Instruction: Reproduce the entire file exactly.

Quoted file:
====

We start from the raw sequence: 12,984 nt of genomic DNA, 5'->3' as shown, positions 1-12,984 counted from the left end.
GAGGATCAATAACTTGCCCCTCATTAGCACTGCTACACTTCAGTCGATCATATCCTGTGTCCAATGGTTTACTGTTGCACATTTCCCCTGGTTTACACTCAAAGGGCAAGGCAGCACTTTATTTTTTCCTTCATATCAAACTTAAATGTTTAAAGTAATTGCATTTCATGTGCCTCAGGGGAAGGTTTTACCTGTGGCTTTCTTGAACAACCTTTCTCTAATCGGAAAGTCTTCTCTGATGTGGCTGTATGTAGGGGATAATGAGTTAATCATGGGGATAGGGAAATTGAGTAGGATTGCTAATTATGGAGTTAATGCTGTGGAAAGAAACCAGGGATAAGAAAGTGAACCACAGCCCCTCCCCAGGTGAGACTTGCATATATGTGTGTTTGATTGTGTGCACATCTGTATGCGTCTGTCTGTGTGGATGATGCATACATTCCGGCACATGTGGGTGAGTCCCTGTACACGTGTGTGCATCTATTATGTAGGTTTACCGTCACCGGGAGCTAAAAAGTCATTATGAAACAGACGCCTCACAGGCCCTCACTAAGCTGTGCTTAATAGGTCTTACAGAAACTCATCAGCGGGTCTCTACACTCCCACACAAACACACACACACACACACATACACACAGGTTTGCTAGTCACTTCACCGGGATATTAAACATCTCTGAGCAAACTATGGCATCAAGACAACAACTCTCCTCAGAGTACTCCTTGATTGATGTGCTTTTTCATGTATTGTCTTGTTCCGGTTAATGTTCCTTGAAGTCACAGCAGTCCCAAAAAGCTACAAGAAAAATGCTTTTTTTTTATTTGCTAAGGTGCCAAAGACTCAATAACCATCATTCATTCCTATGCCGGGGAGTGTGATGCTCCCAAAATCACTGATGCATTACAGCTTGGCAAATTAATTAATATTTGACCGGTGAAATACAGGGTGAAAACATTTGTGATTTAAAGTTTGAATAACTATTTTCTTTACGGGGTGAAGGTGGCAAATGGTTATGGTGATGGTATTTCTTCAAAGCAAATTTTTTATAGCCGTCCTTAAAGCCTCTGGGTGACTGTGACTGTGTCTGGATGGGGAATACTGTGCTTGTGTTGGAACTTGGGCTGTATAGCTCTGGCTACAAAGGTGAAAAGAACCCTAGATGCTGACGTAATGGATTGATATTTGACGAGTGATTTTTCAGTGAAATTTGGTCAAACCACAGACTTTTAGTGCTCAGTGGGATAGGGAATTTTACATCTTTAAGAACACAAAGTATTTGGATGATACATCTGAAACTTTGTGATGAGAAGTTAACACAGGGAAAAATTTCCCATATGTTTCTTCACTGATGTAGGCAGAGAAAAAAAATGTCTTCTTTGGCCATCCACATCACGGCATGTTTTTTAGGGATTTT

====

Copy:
We start from the raw sequence: 12,984 nt of genomic DNA, 5'->3' as shown, positions 1-12,984 counted from the left end.
GAGGATCAATAACTTGCCCCTCATTAGCACTGCTACACTTCAGTCGATCATATCCTGTGTCCAATGGTTTACTGTTGCACATTTCCCCTGGTTTACACTCAAAGGGCAAGGCAGCACTTTATTTTTTCCTTCATATCAAACTTAAATGTTTAAAGTAATTGCATTTCATGTGCCTCAGGGGAAGGTTTTACCTGTGGCTTTCTTGAACAACCTTTCTCTAATCGGAAAGTCTTCTCTGATGTGGCTGTATGTAGGGGATAATGAGTTAATCATGGGGATAGGGAAATTGAGTAGGATTGCTAATTATGGAGTTAATGCTGTGGAAAGAAACCAGGGATAAGAAAGTGAACCACAGCCCCTCCCCAGGTGAGACTTGCATATATGTGTGTTTGATTGTGTGCACATCTGTATGCGTCTGTCTGTGTGGATGATGCATACATTCCGGCACATGTGGGTGAGTCCCTGTACACGTGTGTGCATCTATTATGTAGGTTTACCGTCACCGGGAGCTAAAAAGTCATTATGAAACAGACGCCTCACAGGCCCTCACTAAGCTGTGCTTAATAGGTCTTACAGAAACTCATCAGCGGGTCTCTACACTCCCACACAAACACACACACACACACACATACACACAGGTTTGCTAGTCACTTCACCGGGATATTAAACATCTCTGAGCAAACTATGGCATCAAGACAACAACTCTCCTCAGAGTACTCCTTGATTGATGTGCTTTTTCATGTATTGTCTTGTTCCGGTTAATGTTCCTTGAAGTCACAGCAGTCCCAAAAAGCTACAAGAAAAATGCTTTTTTTTTATTTGCTAAGGTGCCAAAGACTCAATAACCATCATTCATTCCTATGCCGGGGAGTGTGATGCTCCCAAAATCACTGATGCATTACAGCTTGGCAAATTAATTAATATTTGACCGGTGAAATACAGGGTGAAAACATTTGTGATTTAAAGTTTGAATAACTATTTTCTTTACGGGGTGAAGGTGGCAAATGGTTATGGTGATGGTATTTCTTCAAAGCAAATTTTTTATAGCCGTCCTTAAAGCCTCTGGGTGACTGTGACTGTGTCTGGATGGGGAATACTGTGCTTGTGTTGGAACTTGGGCTGTATAGCTCTGGCTACAAAGGTGAAAAGAACCCTAGATGCTGACGTAATGGATTGATATTTGACGAGTGATTTTTCAGTGAAATTTGGTCAAACCACAGACTTTTAGTGCTCAGTGGGATAGGGAATTTTACATCTTTAAGAACACAAAGTATTTGGATGATACATCTGAAACTTTGTGATGAGAAGTTAACACAGGGAAAAATTTCCCATATGTTTCTTCACTGATGTAGGCAGAGAAAAAAAATGTCTTCTTTGGCCATCCACATCACGGCATGTTTTTTAGGGATTTT